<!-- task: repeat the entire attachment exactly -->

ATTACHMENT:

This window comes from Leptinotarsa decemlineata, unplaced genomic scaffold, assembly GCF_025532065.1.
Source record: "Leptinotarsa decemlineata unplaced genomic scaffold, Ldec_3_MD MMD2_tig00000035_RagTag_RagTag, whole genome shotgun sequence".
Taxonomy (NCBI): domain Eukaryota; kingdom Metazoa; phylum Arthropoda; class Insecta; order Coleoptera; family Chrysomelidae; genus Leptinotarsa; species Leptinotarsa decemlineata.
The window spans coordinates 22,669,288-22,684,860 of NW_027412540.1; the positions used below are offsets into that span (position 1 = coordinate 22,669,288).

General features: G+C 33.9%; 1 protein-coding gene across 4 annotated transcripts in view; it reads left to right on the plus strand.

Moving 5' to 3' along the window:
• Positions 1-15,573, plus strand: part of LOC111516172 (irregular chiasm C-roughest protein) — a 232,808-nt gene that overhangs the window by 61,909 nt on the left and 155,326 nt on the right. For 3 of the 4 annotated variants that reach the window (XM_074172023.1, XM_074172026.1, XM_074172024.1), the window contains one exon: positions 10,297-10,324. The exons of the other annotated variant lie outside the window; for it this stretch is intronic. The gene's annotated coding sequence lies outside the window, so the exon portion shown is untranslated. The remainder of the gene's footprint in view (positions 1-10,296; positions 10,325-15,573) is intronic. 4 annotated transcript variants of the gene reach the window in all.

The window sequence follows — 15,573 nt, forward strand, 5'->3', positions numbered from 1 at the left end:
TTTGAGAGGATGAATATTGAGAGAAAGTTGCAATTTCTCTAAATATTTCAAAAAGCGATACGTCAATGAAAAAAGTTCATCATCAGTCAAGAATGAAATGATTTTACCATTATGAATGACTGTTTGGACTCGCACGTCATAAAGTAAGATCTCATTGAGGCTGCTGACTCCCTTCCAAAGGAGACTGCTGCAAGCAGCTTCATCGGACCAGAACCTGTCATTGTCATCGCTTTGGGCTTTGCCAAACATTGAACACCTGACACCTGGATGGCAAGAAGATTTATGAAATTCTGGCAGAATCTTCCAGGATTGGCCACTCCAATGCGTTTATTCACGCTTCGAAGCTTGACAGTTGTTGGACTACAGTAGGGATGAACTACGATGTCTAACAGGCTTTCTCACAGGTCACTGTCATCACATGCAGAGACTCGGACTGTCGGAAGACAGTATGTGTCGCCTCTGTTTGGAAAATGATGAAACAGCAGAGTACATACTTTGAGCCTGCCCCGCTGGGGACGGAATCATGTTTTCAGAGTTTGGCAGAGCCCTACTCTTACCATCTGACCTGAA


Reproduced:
This window comes from Leptinotarsa decemlineata, unplaced genomic scaffold, assembly GCF_025532065.1.
Source record: "Leptinotarsa decemlineata unplaced genomic scaffold, Ldec_3_MD MMD2_tig00000035_RagTag_RagTag, whole genome shotgun sequence".
Taxonomy (NCBI): domain Eukaryota; kingdom Metazoa; phylum Arthropoda; class Insecta; order Coleoptera; family Chrysomelidae; genus Leptinotarsa; species Leptinotarsa decemlineata.
The window spans coordinates 22,669,288-22,684,860 of NW_027412540.1; the positions used below are offsets into that span (position 1 = coordinate 22,669,288).

General features: G+C 33.9%; 1 protein-coding gene across 4 annotated transcripts in view; it reads left to right on the plus strand.

Moving 5' to 3' along the window:
• Positions 1-15,573, plus strand: part of LOC111516172 (irregular chiasm C-roughest protein) — a 232,808-nt gene that overhangs the window by 61,909 nt on the left and 155,326 nt on the right. For 3 of the 4 annotated variants that reach the window (XM_074172023.1, XM_074172026.1, XM_074172024.1), the window contains one exon: positions 10,297-10,324. The exons of the other annotated variant lie outside the window; for it this stretch is intronic. The gene's annotated coding sequence lies outside the window, so the exon portion shown is untranslated. The remainder of the gene's footprint in view (positions 1-10,296; positions 10,325-15,573) is intronic. 4 annotated transcript variants of the gene reach the window in all.

The window sequence follows — 15,573 nt, forward strand, 5'->3', positions numbered from 1 at the left end:
TTTGAGAGGATGAATATTGAGAGAAAGTTGCAATTTCTCTAAATATTTCAAAAAGCGATACGTCAATGAAAAAAGTTCATCATCAGTCAAGAATGAAATGATTTTACCATTATGAATGACTGTTTGGACTCGCACGTCATAAAGTAAGATCTCATTGAGGCTGCTGACTCCCTTCCAAAGGAGACTGCTGCAAGCAGCTTCATCGGACCAGAACCTGTCATTGTCATCGCTTTGGGCTTTGCCAAACATTGAACACCTGACACCTGGATGGCAAGAAGATTTATGAAATTCTGGCAGAATCTTCCAGGATTGGCCACTCCAATGCGTTTATTCACGCTTCGAAGCTTGACAGTTGTTGGACTACAGTAGGGATGAACTACGATGTCTAACAGGCTTTCTCACAGGTCACTGTCATCACATGCAGAGACTCGGACTGTCGGAAGACAGTATGTGTCGCCTCTGTTTGGAAAATGATGAAACAGCAGAGTACATACTTTGAGCCTGCCCCGCTGGGGACGGAATCATGTTTTCAGAGTTTGGCAGAGCCCTACTCTTACCATCTGACCTGAA